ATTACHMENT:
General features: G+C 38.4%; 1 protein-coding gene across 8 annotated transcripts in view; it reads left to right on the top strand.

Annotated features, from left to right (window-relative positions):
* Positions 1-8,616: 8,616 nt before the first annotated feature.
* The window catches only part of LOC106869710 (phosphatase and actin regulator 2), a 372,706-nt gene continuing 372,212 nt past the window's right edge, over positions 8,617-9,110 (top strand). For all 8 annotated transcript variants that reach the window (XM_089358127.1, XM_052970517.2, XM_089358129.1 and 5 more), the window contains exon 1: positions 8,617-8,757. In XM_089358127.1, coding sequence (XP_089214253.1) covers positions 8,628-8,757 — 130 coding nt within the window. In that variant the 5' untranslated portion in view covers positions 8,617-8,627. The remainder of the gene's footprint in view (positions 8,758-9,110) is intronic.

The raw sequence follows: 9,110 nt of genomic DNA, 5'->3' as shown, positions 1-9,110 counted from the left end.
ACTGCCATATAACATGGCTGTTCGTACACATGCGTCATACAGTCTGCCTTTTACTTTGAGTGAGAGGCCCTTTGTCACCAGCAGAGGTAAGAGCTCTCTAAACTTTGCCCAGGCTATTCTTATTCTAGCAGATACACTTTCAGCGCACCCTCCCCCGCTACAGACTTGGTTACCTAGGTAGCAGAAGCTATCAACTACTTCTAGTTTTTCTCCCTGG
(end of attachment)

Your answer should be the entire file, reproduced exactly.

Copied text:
General features: G+C 38.4%; 1 protein-coding gene across 8 annotated transcripts in view; it reads left to right on the top strand.

Annotated features, from left to right (window-relative positions):
* Positions 1-8,616: 8,616 nt before the first annotated feature.
* The window catches only part of LOC106869710 (phosphatase and actin regulator 2), a 372,706-nt gene continuing 372,212 nt past the window's right edge, over positions 8,617-9,110 (top strand). For all 8 annotated transcript variants that reach the window (XM_089358127.1, XM_052970517.2, XM_089358129.1 and 5 more), the window contains exon 1: positions 8,617-8,757. In XM_089358127.1, coding sequence (XP_089214253.1) covers positions 8,628-8,757 — 130 coding nt within the window. In that variant the 5' untranslated portion in view covers positions 8,617-8,627. The remainder of the gene's footprint in view (positions 8,758-9,110) is intronic.

The raw sequence follows: 9,110 nt of genomic DNA, 5'->3' as shown, positions 1-9,110 counted from the left end.
ACTGCCATATAACATGGCTGTTCGTACACATGCGTCATACAGTCTGCCTTTTACTTTGAGTGAGAGGCCCTTTGTCACCAGCAGAGGTAAGAGCTCTCTAAACTTTGCCCAGGCTATTCTTATTCTAGCAGATACACTTTCAGCGCACCCTCCCCCGCTACAGACTTGGTTACCTAGGTAGCAGAAGCTATCAACTACTTCTAGTTTTTCTCCCTGG